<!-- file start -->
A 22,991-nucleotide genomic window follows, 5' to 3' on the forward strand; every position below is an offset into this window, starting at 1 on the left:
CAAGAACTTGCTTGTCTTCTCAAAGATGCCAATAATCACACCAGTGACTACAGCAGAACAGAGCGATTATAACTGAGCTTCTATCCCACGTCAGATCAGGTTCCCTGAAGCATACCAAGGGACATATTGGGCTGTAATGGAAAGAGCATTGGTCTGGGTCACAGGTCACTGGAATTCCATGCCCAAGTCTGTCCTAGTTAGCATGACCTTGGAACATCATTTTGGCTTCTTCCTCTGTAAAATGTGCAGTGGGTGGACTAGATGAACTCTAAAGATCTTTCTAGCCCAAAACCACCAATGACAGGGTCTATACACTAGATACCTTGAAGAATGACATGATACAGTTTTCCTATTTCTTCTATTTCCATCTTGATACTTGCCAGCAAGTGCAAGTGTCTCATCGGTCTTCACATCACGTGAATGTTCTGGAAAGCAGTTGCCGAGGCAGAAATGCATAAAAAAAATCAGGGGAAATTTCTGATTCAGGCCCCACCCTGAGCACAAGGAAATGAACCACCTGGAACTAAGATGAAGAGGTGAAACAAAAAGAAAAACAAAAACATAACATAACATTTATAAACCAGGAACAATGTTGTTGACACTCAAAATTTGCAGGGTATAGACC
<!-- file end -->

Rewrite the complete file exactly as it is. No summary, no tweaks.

A 22,991-nucleotide genomic window follows, 5' to 3' on the forward strand; every position below is an offset into this window, starting at 1 on the left:
CAAGAACTTGCTTGTCTTCTCAAAGATGCCAATAATCACACCAGTGACTACAGCAGAACAGAGCGATTATAACTGAGCTTCTATCCCACGTCAGATCAGGTTCCCTGAAGCATACCAAGGGACATATTGGGCTGTAATGGAAAGAGCATTGGTCTGGGTCACAGGTCACTGGAATTCCATGCCCAAGTCTGTCCTAGTTAGCATGACCTTGGAACATCATTTTGGCTTCTTCCTCTGTAAAATGTGCAGTGGGTGGACTAGATGAACTCTAAAGATCTTTCTAGCCCAAAACCACCAATGACAGGGTCTATACACTAGATACCTTGAAGAATGACATGATACAGTTTTCCTATTTCTTCTATTTCCATCTTGATACTTGCCAGCAAGTGCAAGTGTCTCATCGGTCTTCACATCACGTGAATGTTCTGGAAAGCAGTTGCCGAGGCAGAAATGCATAAAAAAAATCAGGGGAAATTTCTGATTCAGGCCCCACCCTGAGCACAAGGAAATGAACCACCTGGAACTAAGATGAAGAGGTGAAACAAAAAGAAAAACAAAAACATAACATAACATTTATAAACCAGGAACAATGTTGTTGACACTCAAAATTTGCAGGGTATAGACC